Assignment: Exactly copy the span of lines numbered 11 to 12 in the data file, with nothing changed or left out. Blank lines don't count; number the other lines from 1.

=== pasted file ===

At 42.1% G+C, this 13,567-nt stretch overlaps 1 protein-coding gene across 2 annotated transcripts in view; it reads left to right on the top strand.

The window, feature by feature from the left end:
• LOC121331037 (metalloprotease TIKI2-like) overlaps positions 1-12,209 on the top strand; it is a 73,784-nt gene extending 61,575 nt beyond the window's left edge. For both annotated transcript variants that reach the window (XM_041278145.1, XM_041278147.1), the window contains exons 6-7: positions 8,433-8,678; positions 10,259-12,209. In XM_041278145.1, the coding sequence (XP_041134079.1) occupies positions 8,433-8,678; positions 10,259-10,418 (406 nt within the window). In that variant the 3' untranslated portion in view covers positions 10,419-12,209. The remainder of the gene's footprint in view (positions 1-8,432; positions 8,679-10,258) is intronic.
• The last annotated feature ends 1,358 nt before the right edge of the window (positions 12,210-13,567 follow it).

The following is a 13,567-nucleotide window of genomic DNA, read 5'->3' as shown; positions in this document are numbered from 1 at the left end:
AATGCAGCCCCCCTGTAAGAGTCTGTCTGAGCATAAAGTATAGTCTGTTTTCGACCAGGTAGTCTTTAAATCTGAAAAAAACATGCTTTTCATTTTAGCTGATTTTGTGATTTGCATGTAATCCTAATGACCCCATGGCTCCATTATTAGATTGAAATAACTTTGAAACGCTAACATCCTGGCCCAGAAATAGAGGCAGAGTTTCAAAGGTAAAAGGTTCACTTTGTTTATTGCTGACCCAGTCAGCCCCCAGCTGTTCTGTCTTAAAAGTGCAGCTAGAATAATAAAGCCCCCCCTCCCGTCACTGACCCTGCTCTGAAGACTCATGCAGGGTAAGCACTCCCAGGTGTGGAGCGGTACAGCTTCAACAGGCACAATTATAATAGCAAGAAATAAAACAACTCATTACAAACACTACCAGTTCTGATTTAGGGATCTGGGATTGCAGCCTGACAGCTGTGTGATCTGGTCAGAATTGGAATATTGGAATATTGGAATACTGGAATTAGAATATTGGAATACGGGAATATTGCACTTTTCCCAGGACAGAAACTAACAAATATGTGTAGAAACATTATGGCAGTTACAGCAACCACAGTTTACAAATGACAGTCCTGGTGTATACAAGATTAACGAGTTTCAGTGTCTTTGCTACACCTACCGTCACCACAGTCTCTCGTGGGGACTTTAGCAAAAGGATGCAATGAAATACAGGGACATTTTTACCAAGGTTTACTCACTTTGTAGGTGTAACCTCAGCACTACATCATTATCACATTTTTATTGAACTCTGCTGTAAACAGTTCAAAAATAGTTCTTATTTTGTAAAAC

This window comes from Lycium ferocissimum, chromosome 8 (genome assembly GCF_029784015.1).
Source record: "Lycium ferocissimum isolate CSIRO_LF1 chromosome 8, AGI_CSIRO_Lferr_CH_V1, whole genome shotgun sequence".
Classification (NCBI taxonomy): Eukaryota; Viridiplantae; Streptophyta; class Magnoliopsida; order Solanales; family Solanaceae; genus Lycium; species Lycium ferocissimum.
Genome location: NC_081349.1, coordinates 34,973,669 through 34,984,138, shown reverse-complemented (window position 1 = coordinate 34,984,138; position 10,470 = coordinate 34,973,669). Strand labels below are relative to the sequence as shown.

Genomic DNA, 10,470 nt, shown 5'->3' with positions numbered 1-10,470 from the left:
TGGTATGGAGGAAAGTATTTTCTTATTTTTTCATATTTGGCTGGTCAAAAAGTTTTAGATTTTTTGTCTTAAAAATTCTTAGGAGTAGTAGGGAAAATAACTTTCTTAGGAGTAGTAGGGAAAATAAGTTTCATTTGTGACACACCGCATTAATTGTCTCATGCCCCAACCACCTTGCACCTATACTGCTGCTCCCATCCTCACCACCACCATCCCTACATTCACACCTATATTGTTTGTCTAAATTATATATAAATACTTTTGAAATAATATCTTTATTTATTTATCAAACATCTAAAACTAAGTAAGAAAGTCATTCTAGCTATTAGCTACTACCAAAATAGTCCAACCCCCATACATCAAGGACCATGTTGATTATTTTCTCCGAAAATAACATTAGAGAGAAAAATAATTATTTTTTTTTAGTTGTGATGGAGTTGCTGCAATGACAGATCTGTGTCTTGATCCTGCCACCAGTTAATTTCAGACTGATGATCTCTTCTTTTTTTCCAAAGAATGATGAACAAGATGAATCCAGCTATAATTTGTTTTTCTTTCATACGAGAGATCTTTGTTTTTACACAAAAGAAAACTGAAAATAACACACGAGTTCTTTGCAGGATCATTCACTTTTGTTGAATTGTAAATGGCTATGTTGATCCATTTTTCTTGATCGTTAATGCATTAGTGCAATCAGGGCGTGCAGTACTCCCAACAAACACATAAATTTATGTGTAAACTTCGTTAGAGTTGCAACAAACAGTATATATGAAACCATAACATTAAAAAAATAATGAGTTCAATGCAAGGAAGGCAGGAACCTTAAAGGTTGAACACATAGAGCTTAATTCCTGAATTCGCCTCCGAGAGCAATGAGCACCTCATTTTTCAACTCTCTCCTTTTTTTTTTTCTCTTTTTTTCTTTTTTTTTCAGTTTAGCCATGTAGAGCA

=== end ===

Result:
Genomic DNA, 10,470 nt, shown 5'->3' with positions numbered 1-10,470 from the left:
TGGTATGGAGGAAAGTATTTTCTTATTTTTTCATATTTGGCTGGTCAAAAAGTTTTAGATTTTTTGTCTTAAAAATTCTTAGGAGTAGTAGGGAAAATAACTTTCTTAGGAGTAGTAGGGAAAATAAGTTTCATTTGTGACACACCGCATTAATTGTCTCATGCCCCAACCACCTTGCACCTATACTGCTGCTCCCATCCTCACCACCACCATCCCTACATTCACACCTATATTGTTTGTCTAAATTATATATAAATACTTTTGAAATAATATCTTTATTTATTTATCAAACATCTAAAACTAAGTAAGAAAGTCATTCTAGCTATTAGCTACTACCAAAATAGTCCAACCCCCATACATCAAGGACCATGTTGATTATTTTCTCCGAAAATAACATTAGAGAGAAAAATAATTATTTTTTTTTAGTTGTGATGGAGTTGCTGCAATGACAGATCTGTGTCTTGATCCTGCCACCAGTTAATTTCAGACTGATGATCTCTTCTTTTTTTCCAAAGAATGATGAACAAGATGAATCCAGCTATAATTTGTTTTTCTTTCATACGAGAGATCTTTGTTTTTACACAAAAGAAAACTGAAAATAACACACGAGTTCTTTGCAGGATCATTCACTTTTGTTGAATTGTAAATGGCTATGTTGATCCATTTTTCTTGATCGTTAATGCATTAGTGCAATCAGGGCGTGCAGTACTCCCAACAAACACATAAATTTATGTGTAAACTTCGTTAGAGTTGCAACAAACAGTATATATGAAACCATAACATTAAAAAAATAATGAGTTCAATGCAAGGAAGGCAGGAACCTTAAAGGTTGAACACATAGAGCTTAATTCCTGAATTCGCCTCCGAGAGCAATGAGCACCTCATTTTTCAACTCTCTCCTTTTTTTTTTTCTCTTTTTTTCTTTTTTTTTCAGTTTAGCCATGTAGAGCA